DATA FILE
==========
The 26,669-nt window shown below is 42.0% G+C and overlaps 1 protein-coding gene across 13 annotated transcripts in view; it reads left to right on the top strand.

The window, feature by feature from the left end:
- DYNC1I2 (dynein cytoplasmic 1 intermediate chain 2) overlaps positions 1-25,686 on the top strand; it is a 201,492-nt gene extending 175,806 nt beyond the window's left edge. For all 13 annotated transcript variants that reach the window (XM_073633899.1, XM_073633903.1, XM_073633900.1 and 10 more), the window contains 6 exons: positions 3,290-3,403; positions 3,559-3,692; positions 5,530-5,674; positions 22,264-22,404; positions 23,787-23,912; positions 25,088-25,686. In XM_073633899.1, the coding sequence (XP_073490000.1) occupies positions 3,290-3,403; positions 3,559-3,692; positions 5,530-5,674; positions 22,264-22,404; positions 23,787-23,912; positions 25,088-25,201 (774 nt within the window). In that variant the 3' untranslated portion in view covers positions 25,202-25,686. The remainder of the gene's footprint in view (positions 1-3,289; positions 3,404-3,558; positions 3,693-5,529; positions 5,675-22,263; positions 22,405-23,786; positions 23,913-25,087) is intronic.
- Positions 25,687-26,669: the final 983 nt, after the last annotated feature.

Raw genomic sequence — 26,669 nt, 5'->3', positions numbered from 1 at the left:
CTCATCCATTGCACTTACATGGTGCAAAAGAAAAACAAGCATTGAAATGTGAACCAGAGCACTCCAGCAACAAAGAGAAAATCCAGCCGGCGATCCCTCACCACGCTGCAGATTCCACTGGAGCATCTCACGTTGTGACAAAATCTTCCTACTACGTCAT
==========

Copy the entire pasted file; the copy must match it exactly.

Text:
The 26,669-nt window shown below is 42.0% G+C and overlaps 1 protein-coding gene across 13 annotated transcripts in view; it reads left to right on the top strand.

The window, feature by feature from the left end:
- DYNC1I2 (dynein cytoplasmic 1 intermediate chain 2) overlaps positions 1-25,686 on the top strand; it is a 201,492-nt gene extending 175,806 nt beyond the window's left edge. For all 13 annotated transcript variants that reach the window (XM_073633899.1, XM_073633903.1, XM_073633900.1 and 10 more), the window contains 6 exons: positions 3,290-3,403; positions 3,559-3,692; positions 5,530-5,674; positions 22,264-22,404; positions 23,787-23,912; positions 25,088-25,686. In XM_073633899.1, the coding sequence (XP_073490000.1) occupies positions 3,290-3,403; positions 3,559-3,692; positions 5,530-5,674; positions 22,264-22,404; positions 23,787-23,912; positions 25,088-25,201 (774 nt within the window). In that variant the 3' untranslated portion in view covers positions 25,202-25,686. The remainder of the gene's footprint in view (positions 1-3,289; positions 3,404-3,558; positions 3,693-5,529; positions 5,675-22,263; positions 22,405-23,786; positions 23,913-25,087) is intronic.
- Positions 25,687-26,669: the final 983 nt, after the last annotated feature.

Raw genomic sequence — 26,669 nt, 5'->3', positions numbered from 1 at the left:
CTCATCCATTGCACTTACATGGTGCAAAAGAAAAACAAGCATTGAAATGTGAACCAGAGCACTCCAGCAACAAAGAGAAAATCCAGCCGGCGATCCCTCACCACGCTGCAGATTCCACTGGAGCATCTCACGTTGTGACAAAATCTTCCTACTACGTCAT